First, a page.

I seem to always have this backlog of photos to deal with. A couple of weeks ago I went on two photography meetup events. Processing them was quick, but posting them was not.
The first one was a nighttime wander down the river that cuts through the Chicago Loop. This one was actually quite a bit of fun as we had dinner and a few drinks and then set out. Which means I actually talked to a few people. The only real annoying bit was google maps took me to the wrong part of Dearborne St and I had to walk quite a bit to get there. In rather uncomfortable shoes (my fault) on a bit too warm of a day.
As with any mix of levels of “artists” there were some snobby people and some rather nice ones. Granted after seeing the uploaded photos, I can see why some of them were a bit far on the snobby side, even if they were post-possessed a bit further than my tastes. Anyways, I did have quite a bit of fun. I even got to help some people with focus and colour correction which of course made my night.
Camera: Pentax K10D. Bracketing: 5 shots at 1 stop difference. Programs Used: Photomatix & Photoshop
As with the last night shoot I did, I set up for HDR. Upped the saturation of the highlights and lowered in the shadows. I then played with my new favourite slider: Vibrance. It does what I always wished saturation to do: up the saturation of the exact colours I want while leaving the others alone. It’s not like I can tell to pick certain colours but that’s pretty much what it does.
Vibrance: Adjusts the saturation so that clipping is minimized as colors approach full saturation. This setting changes the saturation of all lower-saturated colors with less effect on the higher-saturated colors. Vibrance also prevents skin tones from becoming oversaturated.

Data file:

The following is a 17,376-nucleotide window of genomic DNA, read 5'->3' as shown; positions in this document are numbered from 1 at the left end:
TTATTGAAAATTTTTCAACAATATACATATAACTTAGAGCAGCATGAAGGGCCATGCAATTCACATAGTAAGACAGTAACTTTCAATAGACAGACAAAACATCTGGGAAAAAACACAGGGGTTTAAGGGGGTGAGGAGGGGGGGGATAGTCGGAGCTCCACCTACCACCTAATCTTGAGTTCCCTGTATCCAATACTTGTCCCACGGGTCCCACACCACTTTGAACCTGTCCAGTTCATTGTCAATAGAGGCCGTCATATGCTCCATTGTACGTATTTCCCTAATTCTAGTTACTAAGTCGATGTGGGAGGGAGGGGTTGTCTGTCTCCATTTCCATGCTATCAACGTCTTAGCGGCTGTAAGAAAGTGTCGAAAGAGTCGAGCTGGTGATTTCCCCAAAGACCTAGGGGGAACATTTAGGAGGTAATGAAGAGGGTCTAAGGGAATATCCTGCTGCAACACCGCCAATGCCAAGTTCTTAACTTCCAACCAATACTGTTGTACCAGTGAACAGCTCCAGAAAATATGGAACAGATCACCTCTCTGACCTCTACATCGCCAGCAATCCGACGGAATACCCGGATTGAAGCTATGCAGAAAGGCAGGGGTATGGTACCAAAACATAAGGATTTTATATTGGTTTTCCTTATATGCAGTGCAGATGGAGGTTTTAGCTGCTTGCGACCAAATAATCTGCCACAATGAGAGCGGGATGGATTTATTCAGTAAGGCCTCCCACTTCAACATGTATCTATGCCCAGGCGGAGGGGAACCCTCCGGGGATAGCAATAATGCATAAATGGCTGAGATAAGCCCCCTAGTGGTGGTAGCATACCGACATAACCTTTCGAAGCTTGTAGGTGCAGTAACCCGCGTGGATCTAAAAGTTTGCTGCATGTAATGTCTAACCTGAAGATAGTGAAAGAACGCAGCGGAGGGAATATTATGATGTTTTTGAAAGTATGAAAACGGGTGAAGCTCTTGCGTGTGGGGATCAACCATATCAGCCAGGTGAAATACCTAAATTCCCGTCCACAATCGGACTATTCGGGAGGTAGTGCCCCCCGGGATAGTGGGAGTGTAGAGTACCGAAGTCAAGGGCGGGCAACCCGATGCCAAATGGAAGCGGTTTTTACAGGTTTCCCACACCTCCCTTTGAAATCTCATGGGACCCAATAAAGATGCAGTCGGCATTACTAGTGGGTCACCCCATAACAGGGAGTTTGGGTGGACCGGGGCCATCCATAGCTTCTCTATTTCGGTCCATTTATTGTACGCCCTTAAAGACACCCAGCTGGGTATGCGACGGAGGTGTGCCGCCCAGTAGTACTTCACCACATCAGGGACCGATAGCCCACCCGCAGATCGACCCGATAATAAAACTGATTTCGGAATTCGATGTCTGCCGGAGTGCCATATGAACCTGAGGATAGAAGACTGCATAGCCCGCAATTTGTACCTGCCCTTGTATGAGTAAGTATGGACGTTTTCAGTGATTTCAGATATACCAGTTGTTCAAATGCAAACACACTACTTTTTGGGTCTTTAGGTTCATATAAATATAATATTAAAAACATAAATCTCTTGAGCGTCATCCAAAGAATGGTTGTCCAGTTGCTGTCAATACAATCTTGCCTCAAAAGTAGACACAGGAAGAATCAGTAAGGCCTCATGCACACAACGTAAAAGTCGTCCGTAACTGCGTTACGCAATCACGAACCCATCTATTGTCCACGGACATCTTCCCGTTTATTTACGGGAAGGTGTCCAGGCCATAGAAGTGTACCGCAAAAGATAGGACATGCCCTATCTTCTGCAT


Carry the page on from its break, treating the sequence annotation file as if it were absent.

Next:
What the documentation doesn’t tell you is that if you are doing a night shoot on white/gray stone buildings, they will have an orange tint. And they don’t naturally look like that. So if you lower the vibrance, it’ll tone that down while leaving the cool looking blue lights. Epic win.
Before the sky had gone fully dark.
Now that the weather is turning for the better, I’ll hopefully be taking more pictures. While it hadn’t fully gotten to as warm as it is now, it was still decent enough to stand outside for a couple of hours taking pictures during this event.
For quite a while I’ve been meaning to go on one of the Chicagoland Digital Photography Meetup Group’s events, but most of them start off a bit too early on a Saturday for me. With travel time most of them I’d have to be up at 7am, which isn’t all that easy for me to do. The others would be outside in the cold/rain/snow/wind or at a place I just couldn’t get to via public transport.
It was nice in the fact that they picked a really awesome spot to photograph the skyline and seeing that many photographers doing the same thing, but I didn’t actually speak to a single person. And as far as I could tell, that was the same for most. Granted if I had a question I’m certain people would have been more than happy to help, but I did my research on nighttime skyline photography before I left. And my camera is pretty easy to set and test white balance. So… meh… I think I’ll just continue to use it the way that I do: finding good locations to go shoot.
March 27th was a global event called Earth Hour, that is organized by the World Wildlife Fund. For 1 hour non-essential lights are turned off to raise awareness of the need to take action on climate change.
Now, I hadn’t taken skyline pictures before. Mostly because I finally just got a tripod. (remember I just got back into photography so no shaming me tyvm). So that was a challenge. The next challenge was taking skyline photos when a decent amount of the building were to be in the dark.
What I opted for was to set up for HDR and hope for the best really. All that means is turning on auto bracketing. Pretty simple and it saved my ass on most of the pictures, especially as more buildings turned off the lights. All of these didn’t end up being processed as HDR (or at least saved that way) but it did give me more to play with in the end.